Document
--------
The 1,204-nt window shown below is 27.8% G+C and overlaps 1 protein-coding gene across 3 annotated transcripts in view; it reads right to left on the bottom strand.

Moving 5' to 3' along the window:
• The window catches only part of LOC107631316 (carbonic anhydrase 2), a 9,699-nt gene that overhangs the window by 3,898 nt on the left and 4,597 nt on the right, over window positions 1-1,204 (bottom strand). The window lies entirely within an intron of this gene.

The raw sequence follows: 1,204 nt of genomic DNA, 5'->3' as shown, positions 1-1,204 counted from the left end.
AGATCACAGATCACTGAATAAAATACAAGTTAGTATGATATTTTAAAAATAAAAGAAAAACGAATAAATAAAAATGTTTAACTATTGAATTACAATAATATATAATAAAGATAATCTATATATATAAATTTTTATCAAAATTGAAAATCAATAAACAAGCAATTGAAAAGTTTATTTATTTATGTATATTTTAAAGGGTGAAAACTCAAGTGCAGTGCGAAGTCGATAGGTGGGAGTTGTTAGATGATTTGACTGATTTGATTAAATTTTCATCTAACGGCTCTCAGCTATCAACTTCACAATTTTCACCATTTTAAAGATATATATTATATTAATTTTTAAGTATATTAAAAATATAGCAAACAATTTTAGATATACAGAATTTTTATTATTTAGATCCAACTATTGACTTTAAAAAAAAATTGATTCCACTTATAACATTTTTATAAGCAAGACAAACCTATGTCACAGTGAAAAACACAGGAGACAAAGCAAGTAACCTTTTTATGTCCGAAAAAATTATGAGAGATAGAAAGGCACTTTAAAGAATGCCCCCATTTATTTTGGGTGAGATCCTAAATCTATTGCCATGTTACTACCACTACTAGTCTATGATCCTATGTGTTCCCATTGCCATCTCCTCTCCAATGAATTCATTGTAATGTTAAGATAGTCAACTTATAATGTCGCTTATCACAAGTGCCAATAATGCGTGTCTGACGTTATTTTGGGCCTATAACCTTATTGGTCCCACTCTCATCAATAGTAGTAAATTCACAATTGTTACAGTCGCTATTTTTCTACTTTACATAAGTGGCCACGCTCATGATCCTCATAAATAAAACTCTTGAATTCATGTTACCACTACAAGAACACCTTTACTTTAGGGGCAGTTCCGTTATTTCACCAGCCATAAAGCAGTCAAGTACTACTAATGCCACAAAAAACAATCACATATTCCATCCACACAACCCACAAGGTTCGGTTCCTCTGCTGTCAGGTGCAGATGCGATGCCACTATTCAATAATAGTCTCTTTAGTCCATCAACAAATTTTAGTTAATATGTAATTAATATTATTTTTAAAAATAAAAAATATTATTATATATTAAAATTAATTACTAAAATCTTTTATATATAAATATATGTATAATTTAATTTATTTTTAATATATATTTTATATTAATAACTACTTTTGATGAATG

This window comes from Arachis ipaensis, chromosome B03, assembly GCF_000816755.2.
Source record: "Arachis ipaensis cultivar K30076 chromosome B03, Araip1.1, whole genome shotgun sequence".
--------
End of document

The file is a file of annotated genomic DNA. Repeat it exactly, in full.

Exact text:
The 1,204-nt window shown below is 27.8% G+C and overlaps 1 protein-coding gene across 3 annotated transcripts in view; it reads right to left on the bottom strand.

Moving 5' to 3' along the window:
• The window catches only part of LOC107631316 (carbonic anhydrase 2), a 9,699-nt gene that overhangs the window by 3,898 nt on the left and 4,597 nt on the right, over window positions 1-1,204 (bottom strand). The window lies entirely within an intron of this gene.

The raw sequence follows: 1,204 nt of genomic DNA, 5'->3' as shown, positions 1-1,204 counted from the left end.
AGATCACAGATCACTGAATAAAATACAAGTTAGTATGATATTTTAAAAATAAAAGAAAAACGAATAAATAAAAATGTTTAACTATTGAATTACAATAATATATAATAAAGATAATCTATATATATAAATTTTTATCAAAATTGAAAATCAATAAACAAGCAATTGAAAAGTTTATTTATTTATGTATATTTTAAAGGGTGAAAACTCAAGTGCAGTGCGAAGTCGATAGGTGGGAGTTGTTAGATGATTTGACTGATTTGATTAAATTTTCATCTAACGGCTCTCAGCTATCAACTTCACAATTTTCACCATTTTAAAGATATATATTATATTAATTTTTAAGTATATTAAAAATATAGCAAACAATTTTAGATATACAGAATTTTTATTATTTAGATCCAACTATTGACTTTAAAAAAAAATTGATTCCACTTATAACATTTTTATAAGCAAGACAAACCTATGTCACAGTGAAAAACACAGGAGACAAAGCAAGTAACCTTTTTATGTCCGAAAAAATTATGAGAGATAGAAAGGCACTTTAAAGAATGCCCCCATTTATTTTGGGTGAGATCCTAAATCTATTGCCATGTTACTACCACTACTAGTCTATGATCCTATGTGTTCCCATTGCCATCTCCTCTCCAATGAATTCATTGTAATGTTAAGATAGTCAACTTATAATGTCGCTTATCACAAGTGCCAATAATGCGTGTCTGACGTTATTTTGGGCCTATAACCTTATTGGTCCCACTCTCATCAATAGTAGTAAATTCACAATTGTTACAGTCGCTATTTTTCTACTTTACATAAGTGGCCACGCTCATGATCCTCATAAATAAAACTCTTGAATTCATGTTACCACTACAAGAACACCTTTACTTTAGGGGCAGTTCCGTTATTTCACCAGCCATAAAGCAGTCAAGTACTACTAATGCCACAAAAAACAATCACATATTCCATCCACACAACCCACAAGGTTCGGTTCCTCTGCTGTCAGGTGCAGATGCGATGCCACTATTCAATAATAGTCTCTTTAGTCCATCAACAAATTTTAGTTAATATGTAATTAATATTATTTTTAAAAATAAAAAATATTATTATATATTAAAATTAATTACTAAAATCTTTTATATATAAATATATGTATAATTTAATTTATTTTTAATATATATTTTATATTAATAACTACTTTTGATGAATG

This window comes from Arachis ipaensis, chromosome B03, assembly GCF_000816755.2.
Source record: "Arachis ipaensis cultivar K30076 chromosome B03, Araip1.1, whole genome shotgun sequence".